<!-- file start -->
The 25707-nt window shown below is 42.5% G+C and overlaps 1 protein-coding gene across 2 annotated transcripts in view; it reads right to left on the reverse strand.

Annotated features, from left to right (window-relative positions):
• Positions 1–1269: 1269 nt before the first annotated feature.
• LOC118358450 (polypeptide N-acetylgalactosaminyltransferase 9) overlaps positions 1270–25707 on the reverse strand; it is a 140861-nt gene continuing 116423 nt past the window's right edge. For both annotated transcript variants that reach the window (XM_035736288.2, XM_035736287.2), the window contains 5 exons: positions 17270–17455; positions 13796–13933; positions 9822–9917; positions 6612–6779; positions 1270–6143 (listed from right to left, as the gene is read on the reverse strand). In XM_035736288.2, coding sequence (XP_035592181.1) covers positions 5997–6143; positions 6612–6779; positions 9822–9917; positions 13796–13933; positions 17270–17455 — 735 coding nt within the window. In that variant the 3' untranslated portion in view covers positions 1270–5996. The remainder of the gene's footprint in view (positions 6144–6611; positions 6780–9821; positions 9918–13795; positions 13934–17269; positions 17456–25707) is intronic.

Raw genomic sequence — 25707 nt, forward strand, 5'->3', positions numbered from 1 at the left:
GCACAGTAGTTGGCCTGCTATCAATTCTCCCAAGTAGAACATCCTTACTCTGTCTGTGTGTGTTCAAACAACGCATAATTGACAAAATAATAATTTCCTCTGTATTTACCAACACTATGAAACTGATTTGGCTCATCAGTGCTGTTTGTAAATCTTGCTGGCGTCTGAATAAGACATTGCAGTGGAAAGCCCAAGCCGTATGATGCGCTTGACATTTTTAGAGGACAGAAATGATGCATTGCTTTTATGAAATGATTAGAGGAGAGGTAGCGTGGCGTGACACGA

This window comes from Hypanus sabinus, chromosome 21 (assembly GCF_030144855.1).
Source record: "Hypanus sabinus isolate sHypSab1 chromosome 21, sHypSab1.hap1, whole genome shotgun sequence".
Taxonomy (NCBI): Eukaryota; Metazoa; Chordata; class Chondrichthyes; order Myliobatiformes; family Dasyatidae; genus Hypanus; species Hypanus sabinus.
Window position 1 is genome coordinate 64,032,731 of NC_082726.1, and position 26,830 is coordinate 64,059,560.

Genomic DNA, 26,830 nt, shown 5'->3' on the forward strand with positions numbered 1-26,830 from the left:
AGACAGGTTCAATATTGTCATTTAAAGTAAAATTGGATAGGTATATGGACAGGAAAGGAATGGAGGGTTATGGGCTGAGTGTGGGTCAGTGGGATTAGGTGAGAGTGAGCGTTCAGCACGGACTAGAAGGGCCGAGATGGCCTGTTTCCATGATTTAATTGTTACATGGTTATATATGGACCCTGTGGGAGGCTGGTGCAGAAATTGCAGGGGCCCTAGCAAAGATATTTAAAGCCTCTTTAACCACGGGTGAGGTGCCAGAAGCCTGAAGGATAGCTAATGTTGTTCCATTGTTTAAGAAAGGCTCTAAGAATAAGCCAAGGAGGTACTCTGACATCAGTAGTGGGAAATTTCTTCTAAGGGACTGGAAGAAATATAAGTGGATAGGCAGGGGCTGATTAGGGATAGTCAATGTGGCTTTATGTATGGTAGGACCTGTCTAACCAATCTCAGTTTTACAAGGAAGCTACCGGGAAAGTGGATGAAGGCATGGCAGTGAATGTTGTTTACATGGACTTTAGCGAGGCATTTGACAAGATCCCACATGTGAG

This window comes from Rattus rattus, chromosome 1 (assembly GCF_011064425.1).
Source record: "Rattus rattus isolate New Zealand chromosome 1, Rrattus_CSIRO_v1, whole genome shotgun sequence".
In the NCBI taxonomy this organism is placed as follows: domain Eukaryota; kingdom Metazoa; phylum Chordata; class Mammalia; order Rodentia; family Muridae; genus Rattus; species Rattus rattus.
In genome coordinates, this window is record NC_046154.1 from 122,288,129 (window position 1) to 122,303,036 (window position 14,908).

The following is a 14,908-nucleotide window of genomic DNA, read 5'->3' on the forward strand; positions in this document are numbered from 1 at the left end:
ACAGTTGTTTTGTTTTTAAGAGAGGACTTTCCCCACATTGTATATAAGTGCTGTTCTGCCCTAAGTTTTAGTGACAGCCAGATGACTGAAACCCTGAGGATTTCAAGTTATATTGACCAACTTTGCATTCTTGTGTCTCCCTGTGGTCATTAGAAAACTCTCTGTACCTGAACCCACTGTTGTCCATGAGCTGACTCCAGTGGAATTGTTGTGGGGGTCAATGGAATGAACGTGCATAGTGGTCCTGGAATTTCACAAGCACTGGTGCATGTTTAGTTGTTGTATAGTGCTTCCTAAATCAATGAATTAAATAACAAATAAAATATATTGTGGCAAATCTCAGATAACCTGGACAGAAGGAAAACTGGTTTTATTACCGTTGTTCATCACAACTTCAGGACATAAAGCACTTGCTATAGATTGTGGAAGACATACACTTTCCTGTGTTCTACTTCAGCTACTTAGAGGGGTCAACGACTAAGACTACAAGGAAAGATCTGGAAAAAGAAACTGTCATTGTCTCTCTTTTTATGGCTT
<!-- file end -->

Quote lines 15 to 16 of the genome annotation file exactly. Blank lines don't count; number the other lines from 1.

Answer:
In the NCBI taxonomy this organism is placed as follows: domain Eukaryota; kingdom Metazoa; phylum Chordata; class Mammalia; order Rodentia; family Muridae; genus Rattus; species Rattus rattus.
In genome coordinates, this window is record NC_046154.1 from 122,288,129 (window position 1) to 122,303,036 (window position 14,908).